still has no assurance that the recommendations offered
represent optimal usage of her resources.
Related
Work
•
Coupling
our method with the one in [
13
] gives the network
administrator the
assurance
that she is receiving optimal
recommendations with respect to her
budget.
•
We
offer an algorithm for generating recommendations that
are guaranteed to optimize network security with respect to a
security metric (e.g., NCP) for the budget specified by the
network administrator.
Related
Work
•
Chen
et al
.
[6]
use the System Quality Requirements Engineering
(SQUARE) methodology to perform a detailed case
study.
•
The
researchers used linear programming to determine the best set
of security measures to choose given the budget their client
allocated for
security.
•
Solving
the problem of choosing security measures as a
combinatorial
optimization is consistent with our approach
;
•
Our method maintains all discovered optimal solutions, whereas a
single optimal solution is provided in [6]
.
•
N
etwork
administrator can choose the best hardening
recommendation based on her experience.
Related
Work
•
Chen et al. use attack trees
primarily
for ancillary
documentation purposes whereas in our approach attack
graphs are
integral.
•
The
network
administrator
can obtain a visual representation
of the effect each security measure has on the attack graph
and subsequently the
network.
•
O
ur
approach can capture the effect of making the
exploitation of a particular
vulnerability.
•
The
approach offered in [6] does not capture this form of
vulnerability interdependence
.
Agenda
•
Introduction
•
The
Attack
Graph
•
Related
Work
•
Providing
Network
Security
•
Solving
The
SMCP
•
Conclusion
and
Future
Work
Providing
Network
Security
•
Safeguarding a network, that is not under attack, begins with
identifying the vulnerabilities of the
network.
•
This
process typically involves using vulnerability analysis
methods. One
commonly used method is to leverage vulnerability
scanners
to
discover vulnerabilities and then provide patches to
these
vulnerabilities.
•
Because
vulnerability
scanners
do not consider the
interdependencies that may exist between vulnerabilities,
automated attack graph generation techniques have been
proposed to expose such
interdependencies
.
Providing
Network
Security
•
The removal of security flaws is performed by
implementing
one or more security measures
; however
, the selection of the
appropriate set of security measures is
nontrivial.
•
For
example, discovering the “best” way of removing
vulnerabilities
could require the manual analysis of many
combinations
of security measures
.
•
T
here
may be overlap in the vulnerabilities that security
measures remove
.
•
v1
, v2, v3, v4, v5, and
v6
,
sm1,
sm2, and sm3.
•
sm1

v1, v5, and v6

sm2

v1 and v4

sm3

v1 and
v3.
Providing
Network
Security
•
The problem of choosing the appropriate combination of
security measures such that the security of the network is
optimized and constrained to a given budget is called the
Security Measures Choosing
Problem
(SMCP)
.
•
The
SMCP formulation is inspired by the
classic
Binary Knapsack
Problem
.
•
The Knapsack Problem is a well

known optimization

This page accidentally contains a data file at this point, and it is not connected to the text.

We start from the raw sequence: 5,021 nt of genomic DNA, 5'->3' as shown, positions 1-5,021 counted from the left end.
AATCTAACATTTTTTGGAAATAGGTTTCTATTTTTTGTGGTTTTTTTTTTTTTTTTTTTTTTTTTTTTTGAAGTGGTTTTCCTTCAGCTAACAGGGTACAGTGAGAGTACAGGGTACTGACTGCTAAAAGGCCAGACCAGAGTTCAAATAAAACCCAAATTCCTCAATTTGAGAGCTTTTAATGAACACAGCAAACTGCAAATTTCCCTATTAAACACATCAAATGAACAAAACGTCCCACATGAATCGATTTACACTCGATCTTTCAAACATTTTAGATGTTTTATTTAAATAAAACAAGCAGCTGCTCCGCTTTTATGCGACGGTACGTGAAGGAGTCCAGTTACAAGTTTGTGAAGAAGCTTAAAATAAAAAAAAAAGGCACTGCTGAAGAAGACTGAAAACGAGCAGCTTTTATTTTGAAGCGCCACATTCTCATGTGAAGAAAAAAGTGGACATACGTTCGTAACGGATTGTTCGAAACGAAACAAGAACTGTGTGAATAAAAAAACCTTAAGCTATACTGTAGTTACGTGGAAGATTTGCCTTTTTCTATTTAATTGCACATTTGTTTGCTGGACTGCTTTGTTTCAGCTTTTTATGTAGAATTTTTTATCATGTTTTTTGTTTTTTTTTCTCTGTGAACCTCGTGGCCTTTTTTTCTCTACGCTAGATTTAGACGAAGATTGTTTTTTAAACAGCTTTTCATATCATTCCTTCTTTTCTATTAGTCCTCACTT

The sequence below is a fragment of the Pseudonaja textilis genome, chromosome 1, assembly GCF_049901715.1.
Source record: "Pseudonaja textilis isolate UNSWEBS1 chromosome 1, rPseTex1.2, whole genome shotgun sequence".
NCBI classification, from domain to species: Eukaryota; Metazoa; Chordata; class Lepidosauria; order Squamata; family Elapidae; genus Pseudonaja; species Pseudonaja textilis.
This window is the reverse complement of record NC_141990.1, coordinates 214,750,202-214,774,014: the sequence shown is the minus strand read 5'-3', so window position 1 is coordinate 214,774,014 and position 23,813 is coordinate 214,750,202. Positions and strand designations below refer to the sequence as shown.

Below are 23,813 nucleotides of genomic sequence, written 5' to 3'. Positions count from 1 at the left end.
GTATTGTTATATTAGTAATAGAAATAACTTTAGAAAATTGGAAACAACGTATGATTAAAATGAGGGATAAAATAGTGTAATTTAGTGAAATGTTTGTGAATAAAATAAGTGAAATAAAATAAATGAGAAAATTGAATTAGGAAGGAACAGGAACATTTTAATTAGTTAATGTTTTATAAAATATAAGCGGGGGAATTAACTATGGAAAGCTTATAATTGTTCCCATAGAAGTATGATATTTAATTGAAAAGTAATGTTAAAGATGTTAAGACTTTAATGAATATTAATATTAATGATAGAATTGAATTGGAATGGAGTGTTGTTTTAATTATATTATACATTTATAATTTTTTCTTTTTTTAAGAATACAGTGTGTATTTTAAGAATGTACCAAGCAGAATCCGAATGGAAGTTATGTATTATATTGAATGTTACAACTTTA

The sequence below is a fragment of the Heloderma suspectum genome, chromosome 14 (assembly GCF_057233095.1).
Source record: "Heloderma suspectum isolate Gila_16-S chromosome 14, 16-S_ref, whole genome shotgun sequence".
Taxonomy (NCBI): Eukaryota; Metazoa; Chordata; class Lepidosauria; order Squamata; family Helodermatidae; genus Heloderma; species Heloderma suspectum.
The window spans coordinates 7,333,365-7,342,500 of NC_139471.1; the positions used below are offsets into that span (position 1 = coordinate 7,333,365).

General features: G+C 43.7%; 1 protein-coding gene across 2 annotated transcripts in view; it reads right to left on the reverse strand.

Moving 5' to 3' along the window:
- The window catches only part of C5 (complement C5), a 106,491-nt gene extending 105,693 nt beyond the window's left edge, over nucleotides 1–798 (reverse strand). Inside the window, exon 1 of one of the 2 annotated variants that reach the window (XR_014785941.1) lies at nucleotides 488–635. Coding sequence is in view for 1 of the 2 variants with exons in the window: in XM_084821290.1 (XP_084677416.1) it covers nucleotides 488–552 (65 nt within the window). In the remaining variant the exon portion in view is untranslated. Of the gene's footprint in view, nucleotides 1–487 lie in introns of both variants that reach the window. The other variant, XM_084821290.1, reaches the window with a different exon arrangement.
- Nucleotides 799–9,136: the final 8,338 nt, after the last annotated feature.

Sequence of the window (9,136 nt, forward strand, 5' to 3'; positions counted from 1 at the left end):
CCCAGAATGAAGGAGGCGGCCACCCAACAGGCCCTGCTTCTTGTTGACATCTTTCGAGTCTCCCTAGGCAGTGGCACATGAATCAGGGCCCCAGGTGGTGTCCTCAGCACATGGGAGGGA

problem
where the goal is to maximize a quantity subject to some
constraint.
Providing
Network
Security
•
The problem can be formally defined as
:
given a set of n items
and a knapsack with
Providing
Network
Security
Providing
Network
Security
•
m
j
may take on different values depending on what
security
measures are already in place within the
network.
•
The
model also assumes that the network administrator is
able to assign costs to the hardening measures in terms of
money or time.
Agenda
•
Introduction
•
The
Attack
Graph
•
Related
Work
•
Providing
Network
Security
•
Solving
The
SMCP
•
Conclusion
and
Future
Work
Solving
The
SMCP
•
We
adopt the dynamic programming approach to solving the
SMCP
.
We define variables as the following:
Solving
The
SMCP
•
The necessary steps to leverage our approach are
:
•
(
1)
determine
the
budget
•
(
2) determine the security metric of
interest
•
(
3) generate the attack
graph
•
(
4) determine what security measures are available to safeguard
the network and assign them
costs
•
(
5) apply the dynamic programming algorithm to the inputs given
above
.
Solving
The
SMCP
•
However, if we assume that the security metric value can be
obtained from a depth

first search of the attack graph (e.g.,
total number of attack paths), then the dynamic programming
algorithm’s time complexity is O(nH
2
B
)
•
otherwise
the
algorithm
has a time complexity of O(nHKB)
where K is
the
time complexity of
ζ
.
•
The
security measures chosen for an optimal hardening
recommendation can be determined by backtracking through
R.
Agenda
•
Introduction
•
The
Attack
Graph
•
Related
Work
•
Providing
Network
Security
•
Solving
The
SMCP
•
Conclusion
and
Future
Work
Conclusion
and
Future
Work
•
We have modeled the problem of choosing security measures
to harden a computer network as a combinatorial
optimiza

tion
problem.
•
We
model the problem as the binary knapsack problem where
the goal is to maximize security subject to a limited budget
.
•
We
call this problem the Security
Measures
Choosing Problem
(SMCP)
.
•
Dynamic
programming is used to solve the SMCP
.
•
T
his
approach to solve the SMCP with attack graphs and security
metrics is novel
.
Conclusion
and
Future
Work
•
Previous
attack graph analyses did not give enough
consideration
to the budget the network administrator had for
implementing hardening
recommendations.
•
Using
dynamic programming to solve the SMCP assures the
network administrators that their network’s security is
optimized with respect to the
security
metric and budget
being used.
Conclusion
and
Future
Work
•
An aspect requiring further attention is security
metrics.
•
If
a network administrator decides she wants to use different
security metrics to evaluate the same network, it is possible
that the security metrics will disagree in what is considered
“secure.
”
•
More
work is needed to identify security metrics that have
reliable predictive value
.
•
We
are currently in the process of developing a more robust
security metric for networks.
THANKS
FOR
YOUR
ATTENTION!